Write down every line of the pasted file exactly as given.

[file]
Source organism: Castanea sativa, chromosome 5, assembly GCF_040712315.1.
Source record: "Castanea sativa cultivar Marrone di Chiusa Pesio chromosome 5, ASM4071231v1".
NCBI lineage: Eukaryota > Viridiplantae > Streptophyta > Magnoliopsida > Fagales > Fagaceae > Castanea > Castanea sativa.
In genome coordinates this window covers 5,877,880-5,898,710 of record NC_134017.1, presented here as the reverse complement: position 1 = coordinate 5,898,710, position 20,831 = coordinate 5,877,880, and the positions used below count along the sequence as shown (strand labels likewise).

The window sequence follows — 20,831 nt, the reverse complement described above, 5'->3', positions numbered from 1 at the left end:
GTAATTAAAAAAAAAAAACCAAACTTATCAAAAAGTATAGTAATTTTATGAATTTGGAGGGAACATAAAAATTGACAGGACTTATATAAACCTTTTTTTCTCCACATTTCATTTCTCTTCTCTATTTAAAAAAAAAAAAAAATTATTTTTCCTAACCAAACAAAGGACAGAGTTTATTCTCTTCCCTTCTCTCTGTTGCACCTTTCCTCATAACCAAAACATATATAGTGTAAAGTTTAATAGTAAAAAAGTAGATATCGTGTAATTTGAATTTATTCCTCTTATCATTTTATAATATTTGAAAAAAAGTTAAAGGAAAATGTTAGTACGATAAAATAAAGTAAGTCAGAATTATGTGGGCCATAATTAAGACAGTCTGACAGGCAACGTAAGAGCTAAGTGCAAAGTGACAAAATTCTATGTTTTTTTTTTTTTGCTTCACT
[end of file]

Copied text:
Source organism: Castanea sativa, chromosome 5, assembly GCF_040712315.1.
Source record: "Castanea sativa cultivar Marrone di Chiusa Pesio chromosome 5, ASM4071231v1".
NCBI lineage: Eukaryota > Viridiplantae > Streptophyta > Magnoliopsida > Fagales > Fagaceae > Castanea > Castanea sativa.
In genome coordinates this window covers 5,877,880-5,898,710 of record NC_134017.1, presented here as the reverse complement: position 1 = coordinate 5,898,710, position 20,831 = coordinate 5,877,880, and the positions used below count along the sequence as shown (strand labels likewise).

The window sequence follows — 20,831 nt, the reverse complement described above, 5'->3', positions numbered from 1 at the left end:
GTAATTAAAAAAAAAAAACCAAACTTATCAAAAAGTATAGTAATTTTATGAATTTGGAGGGAACATAAAAATTGACAGGACTTATATAAACCTTTTTTTCTCCACATTTCATTTCTCTTCTCTATTTAAAAAAAAAAAAAAATTATTTTTCCTAACCAAACAAAGGACAGAGTTTATTCTCTTCCCTTCTCTCTGTTGCACCTTTCCTCATAACCAAAACATATATAGTGTAAAGTTTAATAGTAAAAAAGTAGATATCGTGTAATTTGAATTTATTCCTCTTATCATTTTATAATATTTGAAAAAAAGTTAAAGGAAAATGTTAGTACGATAAAATAAAGTAAGTCAGAATTATGTGGGCCATAATTAAGACAGTCTGACAGGCAACGTAAGAGCTAAGTGCAAAGTGACAAAATTCTATGTTTTTTTTTTTTTGCTTCACT